I had completed my surf rescue qualifications only a week ago and had been carrying my gear on the engine along with the helmet, vest and fins. My name was on the board finally, assigned to Rescue Watercraft 1 under “Swimmer.”
It is what I had worked so hard to achieve. Weeks in the pool at the gym, 8 hour days of water training, swimming in the bay, the ocean…it finally all paid off.
On this particular day I had wandered over to the store on the corner for an apple and the radio came alive when I had just left.
“Engine 8 on Fireboat 1, Engine 16 on RWC1, Truck 16 on RWC2, Battalion 4, Medic 99 and RC2 respond for the bay rescue…”
The rest was a blur.
I thought dressing for a fire in a hurry was a challenge. I needed to go from full uniform to wetsuit, then gear up from there on the short drive to the docks. In the past, before I got my rescue cert I would drive this leg, then help prep the skis.
Today my heart is pounding, the wetsuit is on and so are my boots and gloves. The vest is bulky and makes it hard to sit in the seats, the fins are clipped to my belt that I’ve made sure isn’t looped through my seat belt.
The tourists are photographing the engine as we come to a stop outside the Marina Office and jump out. 3 minutes. Not bad.
We’re at a steady jog around the corner and down the walkway to the docks. At the end rests the rescue boat and the rescue water craft. They’re uncovered quickly and the operators fire them up and prepare to leave. We have our possible location of a windsurfer in distress out in the middle of the bay.
My mind swirls with all the training I received. It’s an ebb tide, meaning the water is leaving the bay, probably around 5 knots. It’s a chilly afternoon, mid 60s and the water will be in the 50s.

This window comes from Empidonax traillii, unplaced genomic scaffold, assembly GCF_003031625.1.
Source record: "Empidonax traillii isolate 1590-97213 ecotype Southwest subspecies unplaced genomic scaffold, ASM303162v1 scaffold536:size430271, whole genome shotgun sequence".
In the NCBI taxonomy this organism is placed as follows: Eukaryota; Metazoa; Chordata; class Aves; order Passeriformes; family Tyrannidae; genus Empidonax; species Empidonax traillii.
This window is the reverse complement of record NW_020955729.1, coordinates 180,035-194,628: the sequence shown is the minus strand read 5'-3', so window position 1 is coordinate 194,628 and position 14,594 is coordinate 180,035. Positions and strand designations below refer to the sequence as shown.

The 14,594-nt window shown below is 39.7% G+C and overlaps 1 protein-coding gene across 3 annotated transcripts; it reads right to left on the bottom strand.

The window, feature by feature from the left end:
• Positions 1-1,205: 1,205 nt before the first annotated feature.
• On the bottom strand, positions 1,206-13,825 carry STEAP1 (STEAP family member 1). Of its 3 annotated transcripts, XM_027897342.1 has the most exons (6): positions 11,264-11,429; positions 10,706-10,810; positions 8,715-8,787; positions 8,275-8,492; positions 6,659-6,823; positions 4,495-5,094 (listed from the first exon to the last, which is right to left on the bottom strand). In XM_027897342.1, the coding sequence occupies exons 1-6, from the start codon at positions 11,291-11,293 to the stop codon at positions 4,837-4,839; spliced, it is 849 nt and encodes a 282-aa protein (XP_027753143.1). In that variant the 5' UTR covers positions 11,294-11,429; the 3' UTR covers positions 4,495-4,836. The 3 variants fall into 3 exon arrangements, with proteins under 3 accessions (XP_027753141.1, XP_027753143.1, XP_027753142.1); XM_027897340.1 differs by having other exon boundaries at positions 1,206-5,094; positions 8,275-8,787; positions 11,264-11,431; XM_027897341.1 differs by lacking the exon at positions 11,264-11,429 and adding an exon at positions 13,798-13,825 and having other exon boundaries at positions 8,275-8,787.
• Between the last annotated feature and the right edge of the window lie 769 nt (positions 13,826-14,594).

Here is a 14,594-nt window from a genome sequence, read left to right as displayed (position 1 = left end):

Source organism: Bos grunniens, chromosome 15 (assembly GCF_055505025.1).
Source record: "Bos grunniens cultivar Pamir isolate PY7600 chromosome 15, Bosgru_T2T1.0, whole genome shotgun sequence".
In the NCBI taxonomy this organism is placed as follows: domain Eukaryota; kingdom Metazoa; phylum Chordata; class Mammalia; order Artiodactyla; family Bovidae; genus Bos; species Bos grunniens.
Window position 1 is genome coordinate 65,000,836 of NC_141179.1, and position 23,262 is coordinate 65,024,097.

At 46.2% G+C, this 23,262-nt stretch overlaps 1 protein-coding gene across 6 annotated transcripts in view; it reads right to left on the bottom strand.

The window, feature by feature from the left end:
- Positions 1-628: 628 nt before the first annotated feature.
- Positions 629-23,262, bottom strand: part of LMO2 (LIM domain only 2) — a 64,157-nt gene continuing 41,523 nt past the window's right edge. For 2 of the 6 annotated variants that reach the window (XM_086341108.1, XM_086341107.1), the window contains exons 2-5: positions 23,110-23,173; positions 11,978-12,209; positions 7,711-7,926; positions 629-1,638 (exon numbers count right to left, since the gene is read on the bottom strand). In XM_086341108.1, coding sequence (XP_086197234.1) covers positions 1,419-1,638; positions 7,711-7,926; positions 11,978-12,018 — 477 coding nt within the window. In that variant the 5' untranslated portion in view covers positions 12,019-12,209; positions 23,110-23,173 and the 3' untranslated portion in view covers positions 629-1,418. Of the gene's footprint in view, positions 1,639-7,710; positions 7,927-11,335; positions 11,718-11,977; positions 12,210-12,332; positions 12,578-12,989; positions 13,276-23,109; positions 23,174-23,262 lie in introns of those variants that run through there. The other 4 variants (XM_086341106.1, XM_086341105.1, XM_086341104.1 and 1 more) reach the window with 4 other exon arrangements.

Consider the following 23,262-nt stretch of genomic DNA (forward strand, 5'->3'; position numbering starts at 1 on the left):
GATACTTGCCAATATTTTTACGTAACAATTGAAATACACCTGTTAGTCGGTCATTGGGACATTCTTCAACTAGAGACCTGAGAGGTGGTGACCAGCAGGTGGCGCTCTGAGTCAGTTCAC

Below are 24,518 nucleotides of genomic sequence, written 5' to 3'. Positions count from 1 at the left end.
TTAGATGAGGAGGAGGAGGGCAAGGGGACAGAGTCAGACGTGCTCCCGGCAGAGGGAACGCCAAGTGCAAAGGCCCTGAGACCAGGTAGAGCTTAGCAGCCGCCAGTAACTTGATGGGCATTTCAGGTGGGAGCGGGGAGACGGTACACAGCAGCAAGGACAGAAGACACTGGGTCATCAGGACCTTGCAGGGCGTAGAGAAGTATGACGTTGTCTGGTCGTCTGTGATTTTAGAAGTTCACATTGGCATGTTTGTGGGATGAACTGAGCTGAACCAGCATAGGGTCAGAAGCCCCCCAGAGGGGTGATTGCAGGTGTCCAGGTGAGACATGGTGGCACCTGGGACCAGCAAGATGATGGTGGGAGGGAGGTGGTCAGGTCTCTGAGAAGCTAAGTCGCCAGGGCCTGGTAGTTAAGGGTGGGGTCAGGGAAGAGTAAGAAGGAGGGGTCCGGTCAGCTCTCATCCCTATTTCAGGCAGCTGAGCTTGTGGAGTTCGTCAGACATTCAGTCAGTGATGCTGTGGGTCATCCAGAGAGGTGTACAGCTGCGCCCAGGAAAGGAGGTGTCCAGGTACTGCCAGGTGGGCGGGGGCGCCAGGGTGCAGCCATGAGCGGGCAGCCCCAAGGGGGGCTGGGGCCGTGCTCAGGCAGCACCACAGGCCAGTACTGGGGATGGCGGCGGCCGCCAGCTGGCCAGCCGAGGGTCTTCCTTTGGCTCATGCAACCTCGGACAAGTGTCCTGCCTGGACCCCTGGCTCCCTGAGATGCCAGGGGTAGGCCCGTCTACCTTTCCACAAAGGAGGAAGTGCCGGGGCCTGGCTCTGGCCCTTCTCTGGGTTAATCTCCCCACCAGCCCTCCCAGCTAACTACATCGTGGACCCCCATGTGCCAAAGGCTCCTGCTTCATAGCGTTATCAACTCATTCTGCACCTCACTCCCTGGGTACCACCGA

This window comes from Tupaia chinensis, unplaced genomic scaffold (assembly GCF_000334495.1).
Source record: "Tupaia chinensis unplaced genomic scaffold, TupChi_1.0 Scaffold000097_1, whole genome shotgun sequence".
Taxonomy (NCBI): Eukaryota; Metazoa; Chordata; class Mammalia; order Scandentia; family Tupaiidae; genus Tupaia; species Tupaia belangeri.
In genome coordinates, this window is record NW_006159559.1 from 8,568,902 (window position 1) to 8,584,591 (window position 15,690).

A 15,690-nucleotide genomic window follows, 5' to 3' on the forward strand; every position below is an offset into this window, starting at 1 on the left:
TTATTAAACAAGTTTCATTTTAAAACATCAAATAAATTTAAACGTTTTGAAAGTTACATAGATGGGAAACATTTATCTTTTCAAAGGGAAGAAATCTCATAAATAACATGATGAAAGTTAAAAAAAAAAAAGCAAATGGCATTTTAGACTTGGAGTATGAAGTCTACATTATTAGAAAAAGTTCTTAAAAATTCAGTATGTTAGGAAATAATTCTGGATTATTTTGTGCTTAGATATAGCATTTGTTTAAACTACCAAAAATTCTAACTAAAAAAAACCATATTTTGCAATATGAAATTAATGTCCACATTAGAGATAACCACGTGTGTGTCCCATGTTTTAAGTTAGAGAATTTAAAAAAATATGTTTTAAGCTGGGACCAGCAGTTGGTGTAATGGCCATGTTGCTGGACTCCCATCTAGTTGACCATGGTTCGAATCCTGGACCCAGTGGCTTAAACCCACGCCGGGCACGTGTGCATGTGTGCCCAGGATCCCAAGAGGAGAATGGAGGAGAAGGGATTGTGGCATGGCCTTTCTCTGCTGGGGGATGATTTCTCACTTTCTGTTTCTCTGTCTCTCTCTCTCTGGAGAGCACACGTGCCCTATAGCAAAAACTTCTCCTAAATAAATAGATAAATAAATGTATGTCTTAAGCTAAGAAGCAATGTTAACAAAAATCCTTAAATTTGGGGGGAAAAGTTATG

Hood and goggles in place I climb on the ski just as it’s throttling up to make the trip into the windy almost white capped bay.
Why anyone would windsurf in this weather is beyond me. Clinging to the operator and the hand holds, the rescue board attached behind us looks like a far better place to be but trying to change positions at full speed could prove dangerous, wet and fracking cold.
By the time we arrive at the large passenger ferry who spotted the wind surfer in distress we discover that callers out here are no different than on land.
Our “victim” is a kite surfer who is having trouble getting started back up with the ferry hovering in his wind.
We thank the ferry operator who begins to go back the the three hour tour of the bay and we offer to tow the surfer into a better wind vane. He climbs on the rescue board and I reach over to grab his board.
Any moderately experienced jet skier will know that you never stand and you especially never lean over when on the water. I knew that, but in the wind down of adrenaline and finding out I won’t be swimming 100 yards against the tide, I got comfortable…and forgetful.
I can only imagine the comments from the crew of the Coast Guard boat now arriving at our location, seeing a Fire Department Jet Ski with only a wind surfer holding onto the back and 2 knuckleheads in the water.
The kite surfer was back on his way and the wetsuit was doing a decent job, but we were cold.
Back at the docks RWC2 is wondering why my operator is all wet. The swimmer, sure, but the operator?
“What happened to you guys?” The officer asked, tucked warmly in his turnout coat.
Without missing a beat my operator thumbs in my direction and says, “Why don’t you ask the Little Dipper back there.”
Luckily that name stuck for only a few weeks. That is, of course, until the Legend of the Big Dipper.